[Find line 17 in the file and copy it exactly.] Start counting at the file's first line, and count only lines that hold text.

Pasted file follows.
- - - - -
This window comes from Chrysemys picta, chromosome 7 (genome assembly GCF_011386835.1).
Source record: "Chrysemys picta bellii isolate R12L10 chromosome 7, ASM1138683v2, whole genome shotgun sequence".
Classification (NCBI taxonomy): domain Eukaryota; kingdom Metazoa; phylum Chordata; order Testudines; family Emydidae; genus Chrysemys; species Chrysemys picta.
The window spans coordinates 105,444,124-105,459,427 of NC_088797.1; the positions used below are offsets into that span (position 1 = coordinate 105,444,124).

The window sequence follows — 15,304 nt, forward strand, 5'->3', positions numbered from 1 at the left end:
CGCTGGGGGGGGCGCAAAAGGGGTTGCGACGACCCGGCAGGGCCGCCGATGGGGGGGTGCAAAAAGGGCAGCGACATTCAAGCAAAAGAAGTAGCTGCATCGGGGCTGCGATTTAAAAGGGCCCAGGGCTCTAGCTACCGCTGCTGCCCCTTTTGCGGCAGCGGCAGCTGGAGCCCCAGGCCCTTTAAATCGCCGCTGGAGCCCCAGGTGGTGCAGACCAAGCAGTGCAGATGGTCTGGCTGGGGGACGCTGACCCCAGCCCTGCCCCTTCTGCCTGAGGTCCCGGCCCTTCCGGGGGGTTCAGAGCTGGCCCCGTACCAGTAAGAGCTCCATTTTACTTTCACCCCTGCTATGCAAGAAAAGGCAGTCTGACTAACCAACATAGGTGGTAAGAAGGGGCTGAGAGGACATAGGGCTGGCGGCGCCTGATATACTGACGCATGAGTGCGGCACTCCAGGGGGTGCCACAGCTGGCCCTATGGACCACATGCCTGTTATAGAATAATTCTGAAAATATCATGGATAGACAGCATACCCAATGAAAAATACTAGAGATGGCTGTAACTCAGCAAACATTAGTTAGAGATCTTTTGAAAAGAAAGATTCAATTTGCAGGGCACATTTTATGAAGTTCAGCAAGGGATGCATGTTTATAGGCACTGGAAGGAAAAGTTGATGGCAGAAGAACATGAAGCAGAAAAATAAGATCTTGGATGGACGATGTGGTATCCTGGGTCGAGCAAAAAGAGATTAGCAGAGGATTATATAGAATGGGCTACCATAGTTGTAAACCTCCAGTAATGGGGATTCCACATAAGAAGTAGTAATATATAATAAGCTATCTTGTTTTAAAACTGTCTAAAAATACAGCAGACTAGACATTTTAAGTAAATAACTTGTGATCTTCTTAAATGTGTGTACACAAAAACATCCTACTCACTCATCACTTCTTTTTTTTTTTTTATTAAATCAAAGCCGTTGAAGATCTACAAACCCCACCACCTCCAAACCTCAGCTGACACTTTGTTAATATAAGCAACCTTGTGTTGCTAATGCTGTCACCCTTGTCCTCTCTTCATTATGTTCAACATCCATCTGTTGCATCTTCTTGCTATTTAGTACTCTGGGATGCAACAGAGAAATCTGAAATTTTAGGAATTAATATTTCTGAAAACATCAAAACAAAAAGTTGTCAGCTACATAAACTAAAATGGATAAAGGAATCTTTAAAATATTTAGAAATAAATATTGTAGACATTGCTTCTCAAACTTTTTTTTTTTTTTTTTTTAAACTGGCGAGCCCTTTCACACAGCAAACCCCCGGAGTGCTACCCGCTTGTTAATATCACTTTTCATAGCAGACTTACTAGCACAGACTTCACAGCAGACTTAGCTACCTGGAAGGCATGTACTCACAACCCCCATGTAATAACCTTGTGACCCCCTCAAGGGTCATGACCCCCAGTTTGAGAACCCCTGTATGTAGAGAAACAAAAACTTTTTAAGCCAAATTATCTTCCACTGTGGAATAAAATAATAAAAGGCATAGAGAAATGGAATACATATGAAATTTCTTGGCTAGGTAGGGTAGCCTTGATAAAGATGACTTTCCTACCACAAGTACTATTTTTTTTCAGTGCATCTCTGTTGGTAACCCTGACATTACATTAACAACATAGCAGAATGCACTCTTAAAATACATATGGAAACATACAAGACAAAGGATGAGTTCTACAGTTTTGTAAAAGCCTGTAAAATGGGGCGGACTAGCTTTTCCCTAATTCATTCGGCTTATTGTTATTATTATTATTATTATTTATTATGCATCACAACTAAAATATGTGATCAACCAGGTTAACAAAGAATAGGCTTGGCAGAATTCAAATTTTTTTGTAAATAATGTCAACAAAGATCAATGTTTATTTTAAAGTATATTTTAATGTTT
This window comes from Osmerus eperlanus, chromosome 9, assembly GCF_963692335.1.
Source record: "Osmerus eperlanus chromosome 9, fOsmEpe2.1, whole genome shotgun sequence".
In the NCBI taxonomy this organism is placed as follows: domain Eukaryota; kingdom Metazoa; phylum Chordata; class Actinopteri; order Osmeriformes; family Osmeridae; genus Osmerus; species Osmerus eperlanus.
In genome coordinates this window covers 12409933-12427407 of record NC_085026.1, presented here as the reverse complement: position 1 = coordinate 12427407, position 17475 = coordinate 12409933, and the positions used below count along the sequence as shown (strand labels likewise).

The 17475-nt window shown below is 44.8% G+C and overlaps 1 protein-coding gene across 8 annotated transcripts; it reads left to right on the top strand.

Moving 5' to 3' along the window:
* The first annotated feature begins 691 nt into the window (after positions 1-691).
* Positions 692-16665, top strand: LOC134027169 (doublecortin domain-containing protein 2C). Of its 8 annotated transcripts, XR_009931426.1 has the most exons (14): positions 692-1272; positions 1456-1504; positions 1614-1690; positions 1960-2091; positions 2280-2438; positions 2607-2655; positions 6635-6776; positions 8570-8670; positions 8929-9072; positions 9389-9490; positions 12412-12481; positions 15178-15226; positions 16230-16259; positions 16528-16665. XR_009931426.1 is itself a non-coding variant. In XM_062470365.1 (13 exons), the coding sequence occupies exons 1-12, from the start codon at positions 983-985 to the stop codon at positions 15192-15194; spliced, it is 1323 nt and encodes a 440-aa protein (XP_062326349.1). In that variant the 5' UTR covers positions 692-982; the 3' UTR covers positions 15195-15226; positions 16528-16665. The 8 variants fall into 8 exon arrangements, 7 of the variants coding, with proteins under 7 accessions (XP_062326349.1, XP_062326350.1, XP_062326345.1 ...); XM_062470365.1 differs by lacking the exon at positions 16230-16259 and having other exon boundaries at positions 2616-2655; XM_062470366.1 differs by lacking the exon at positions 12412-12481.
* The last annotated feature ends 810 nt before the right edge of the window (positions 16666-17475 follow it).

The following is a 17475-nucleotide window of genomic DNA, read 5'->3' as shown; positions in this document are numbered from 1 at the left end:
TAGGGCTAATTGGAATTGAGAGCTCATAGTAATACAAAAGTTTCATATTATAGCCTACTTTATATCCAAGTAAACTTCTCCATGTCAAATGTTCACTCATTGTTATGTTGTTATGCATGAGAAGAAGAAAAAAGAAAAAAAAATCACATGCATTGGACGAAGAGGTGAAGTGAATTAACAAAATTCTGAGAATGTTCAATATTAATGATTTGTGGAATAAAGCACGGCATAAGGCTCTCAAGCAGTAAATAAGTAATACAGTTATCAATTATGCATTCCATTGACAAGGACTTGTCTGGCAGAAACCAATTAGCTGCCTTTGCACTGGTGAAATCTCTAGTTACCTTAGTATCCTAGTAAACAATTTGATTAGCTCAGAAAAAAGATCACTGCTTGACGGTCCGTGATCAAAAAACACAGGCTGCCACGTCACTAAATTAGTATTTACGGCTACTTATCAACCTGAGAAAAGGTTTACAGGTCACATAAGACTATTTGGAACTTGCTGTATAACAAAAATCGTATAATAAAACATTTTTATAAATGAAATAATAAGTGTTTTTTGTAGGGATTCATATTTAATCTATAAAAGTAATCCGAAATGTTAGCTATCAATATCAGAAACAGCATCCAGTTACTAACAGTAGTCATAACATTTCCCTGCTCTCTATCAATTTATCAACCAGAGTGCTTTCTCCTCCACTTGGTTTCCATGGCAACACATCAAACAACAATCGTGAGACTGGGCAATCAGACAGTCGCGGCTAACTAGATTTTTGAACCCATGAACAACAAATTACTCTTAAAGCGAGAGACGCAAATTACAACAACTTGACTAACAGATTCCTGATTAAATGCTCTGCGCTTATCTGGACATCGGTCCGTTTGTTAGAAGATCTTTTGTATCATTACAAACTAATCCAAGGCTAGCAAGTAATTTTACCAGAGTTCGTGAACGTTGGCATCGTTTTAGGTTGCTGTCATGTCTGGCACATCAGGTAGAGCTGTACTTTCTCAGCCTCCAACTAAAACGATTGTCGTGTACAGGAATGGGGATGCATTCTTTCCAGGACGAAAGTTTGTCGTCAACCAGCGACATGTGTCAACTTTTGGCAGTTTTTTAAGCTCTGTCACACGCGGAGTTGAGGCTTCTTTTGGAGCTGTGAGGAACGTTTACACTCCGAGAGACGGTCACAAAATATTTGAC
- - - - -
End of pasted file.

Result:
TAGGGCTAATTGGAATTGAGAGCTCATAGTAATACAAAAGTTTCATATTATAGCCTACTTTATATCCAAGTAAACTTCTCCATGTCAAATGTTCACTCATTGTTATGTTGTTATGCATGAGAAGAAGAAAAAAGAAAAAAAAATCACATGCATTGGACGAAGAGGTGAAGTGAATTAACAAAATTCTGAGAATGTTCAATATTAATGATTTGTGGAATAAAGCACGGCATAAGGCTCTCAAGCAGTAAATAAGTAATACAGTTATCAATTATGCATTCCATTGACAAGGACTTGTCTGGCAGAAACCAATTAGCTGCCTTTGCACTGGTGAAATCTCTAGTTACCTTAGTATCCTAGTAAACAATTTGATTAGCTCAGAAAAAAGATCACTGCTTGACGGTCCGTGATCAAAAAACACAGGCTGCCACGTCACTAAATTAGTATTTACGGCTACTTATCAACCTGAGAAAAGGTTTACAGGTCACATAAGACTATTTGGAACTTGCTGTATAACAAAAATCGTATAATAAAACATTTTTATAAATGAAATAATAAGTGTTTTTTGTAGGGATTCATATTTAATCTATAAAAGTAATCCGAAATGTTAGCTATCAATATCAGAAACAGCATCCAGTTACTAACAGTAGTCATAACATTTCCCTGCTCTCTATCAATTTATCAACCAGAGTGCTTTCTCCTCCACTTGGTTTCCATGGCAACACATCAAACAACAATCGTGAGACTGGGCAATCAGACAGTCGCGGCTAACTAGATTTTTGAACCCATGAACAACAAATTACTCTTAAAGCGAGAGACGCAAATTACAACAACTTGACTAACAGATTCCTGATTAAATGCTCTGCGCTTATCTGGACATCGGTCCGTTTGTTAGAAGATCTTTTGTATCATTACAAACTAATCCAAGGCTAGCAAGTAATTTTACCAGAGTTCGTGAACGTTGGCATCGTTTTAGGTTGCTGTCATGTCTGGCACATCAGGTAGAGCTGTACTTTCTCAGCCTCCAACTAAAACGATTGTCGTGTACAGGAATGGGGATGCATTCTTTCCAGGACGAAAGTTTGTCGTCAACCAGCGACATGTGTCAACTTTTGGCAGTTTTTTAAGCTCTGTCACACGCGGAGTTGAGGCTTCTTTTGGAGCTGTGAGGAACGTTTACACTCCGAGAGACGGTCACAAAATATTTGAC